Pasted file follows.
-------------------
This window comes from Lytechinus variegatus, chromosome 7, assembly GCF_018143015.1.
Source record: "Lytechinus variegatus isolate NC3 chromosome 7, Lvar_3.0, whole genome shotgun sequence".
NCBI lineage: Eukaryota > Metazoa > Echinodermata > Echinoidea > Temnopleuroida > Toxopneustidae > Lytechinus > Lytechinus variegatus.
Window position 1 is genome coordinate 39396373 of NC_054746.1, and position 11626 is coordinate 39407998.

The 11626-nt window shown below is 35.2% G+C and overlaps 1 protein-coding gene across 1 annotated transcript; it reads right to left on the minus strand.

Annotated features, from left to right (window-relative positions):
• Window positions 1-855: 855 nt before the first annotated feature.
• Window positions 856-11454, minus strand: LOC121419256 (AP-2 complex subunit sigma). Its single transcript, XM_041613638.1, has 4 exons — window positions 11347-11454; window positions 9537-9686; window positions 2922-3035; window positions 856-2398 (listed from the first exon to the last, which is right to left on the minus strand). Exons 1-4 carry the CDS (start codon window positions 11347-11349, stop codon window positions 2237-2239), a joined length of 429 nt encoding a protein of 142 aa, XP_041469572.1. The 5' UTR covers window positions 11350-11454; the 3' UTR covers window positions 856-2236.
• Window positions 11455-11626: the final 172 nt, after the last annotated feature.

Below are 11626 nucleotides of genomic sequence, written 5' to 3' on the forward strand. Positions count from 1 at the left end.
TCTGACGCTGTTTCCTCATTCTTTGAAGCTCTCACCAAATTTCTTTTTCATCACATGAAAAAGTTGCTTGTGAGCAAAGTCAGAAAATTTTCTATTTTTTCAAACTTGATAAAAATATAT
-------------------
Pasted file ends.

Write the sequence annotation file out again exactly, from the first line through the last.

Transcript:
This window comes from Lytechinus variegatus, chromosome 7, assembly GCF_018143015.1.
Source record: "Lytechinus variegatus isolate NC3 chromosome 7, Lvar_3.0, whole genome shotgun sequence".
NCBI lineage: Eukaryota > Metazoa > Echinodermata > Echinoidea > Temnopleuroida > Toxopneustidae > Lytechinus > Lytechinus variegatus.
Window position 1 is genome coordinate 39396373 of NC_054746.1, and position 11626 is coordinate 39407998.

The 11626-nt window shown below is 35.2% G+C and overlaps 1 protein-coding gene across 1 annotated transcript; it reads right to left on the minus strand.

Annotated features, from left to right (window-relative positions):
• Window positions 1-855: 855 nt before the first annotated feature.
• Window positions 856-11454, minus strand: LOC121419256 (AP-2 complex subunit sigma). Its single transcript, XM_041613638.1, has 4 exons — window positions 11347-11454; window positions 9537-9686; window positions 2922-3035; window positions 856-2398 (listed from the first exon to the last, which is right to left on the minus strand). Exons 1-4 carry the CDS (start codon window positions 11347-11349, stop codon window positions 2237-2239), a joined length of 429 nt encoding a protein of 142 aa, XP_041469572.1. The 5' UTR covers window positions 11350-11454; the 3' UTR covers window positions 856-2236.
• Window positions 11455-11626: the final 172 nt, after the last annotated feature.

Below are 11626 nucleotides of genomic sequence, written 5' to 3' on the forward strand. Positions count from 1 at the left end.
TCTGACGCTGTTTCCTCATTCTTTGAAGCTCTCACCAAATTTCTTTTTCATCACATGAAAAAGTTGCTTGTGAGCAAAGTCAGAAAATTTTCTATTTTTTCAAACTTGATAAAAATATAT